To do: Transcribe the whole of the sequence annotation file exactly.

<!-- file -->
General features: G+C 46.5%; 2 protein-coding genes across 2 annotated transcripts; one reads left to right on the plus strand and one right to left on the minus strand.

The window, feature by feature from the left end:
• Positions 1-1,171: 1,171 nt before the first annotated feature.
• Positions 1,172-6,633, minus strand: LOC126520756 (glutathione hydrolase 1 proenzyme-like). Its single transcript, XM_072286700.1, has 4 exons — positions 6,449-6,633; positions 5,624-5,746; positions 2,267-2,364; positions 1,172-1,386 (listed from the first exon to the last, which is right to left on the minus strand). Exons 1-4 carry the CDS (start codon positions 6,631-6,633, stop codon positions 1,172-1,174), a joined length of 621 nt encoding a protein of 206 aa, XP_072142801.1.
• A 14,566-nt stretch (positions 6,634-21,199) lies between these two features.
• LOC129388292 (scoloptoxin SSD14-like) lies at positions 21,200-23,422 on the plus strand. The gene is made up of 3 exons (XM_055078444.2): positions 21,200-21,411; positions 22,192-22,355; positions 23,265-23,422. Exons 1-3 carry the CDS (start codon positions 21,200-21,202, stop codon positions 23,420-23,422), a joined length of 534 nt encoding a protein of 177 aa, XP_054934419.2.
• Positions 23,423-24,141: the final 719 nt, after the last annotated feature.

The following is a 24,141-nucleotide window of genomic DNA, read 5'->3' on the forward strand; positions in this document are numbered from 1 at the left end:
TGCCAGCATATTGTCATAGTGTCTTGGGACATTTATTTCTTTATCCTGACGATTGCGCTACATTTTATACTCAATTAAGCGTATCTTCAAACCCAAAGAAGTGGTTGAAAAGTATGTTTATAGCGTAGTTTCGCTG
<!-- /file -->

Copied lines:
General features: G+C 46.5%; 2 protein-coding genes across 2 annotated transcripts; one reads left to right on the plus strand and one right to left on the minus strand.

The window, feature by feature from the left end:
• Positions 1-1,171: 1,171 nt before the first annotated feature.
• Positions 1,172-6,633, minus strand: LOC126520756 (glutathione hydrolase 1 proenzyme-like). Its single transcript, XM_072286700.1, has 4 exons — positions 6,449-6,633; positions 5,624-5,746; positions 2,267-2,364; positions 1,172-1,386 (listed from the first exon to the last, which is right to left on the minus strand). Exons 1-4 carry the CDS (start codon positions 6,631-6,633, stop codon positions 1,172-1,174), a joined length of 621 nt encoding a protein of 206 aa, XP_072142801.1.
• A 14,566-nt stretch (positions 6,634-21,199) lies between these two features.
• LOC129388292 (scoloptoxin SSD14-like) lies at positions 21,200-23,422 on the plus strand. The gene is made up of 3 exons (XM_055078444.2): positions 21,200-21,411; positions 22,192-22,355; positions 23,265-23,422. Exons 1-3 carry the CDS (start codon positions 21,200-21,202, stop codon positions 23,420-23,422), a joined length of 534 nt encoding a protein of 177 aa, XP_054934419.2.
• Positions 23,423-24,141: the final 719 nt, after the last annotated feature.

The following is a 24,141-nucleotide window of genomic DNA, read 5'->3' on the forward strand; positions in this document are numbered from 1 at the left end:
TGCCAGCATATTGTCATAGTGTCTTGGGACATTTATTTCTTTATCCTGACGATTGCGCTACATTTTATACTCAATTAAGCGTATCTTCAAACCCAAAGAAGTGGTTGAAAAGTATGTTTATAGCGTAGTTTCGCTG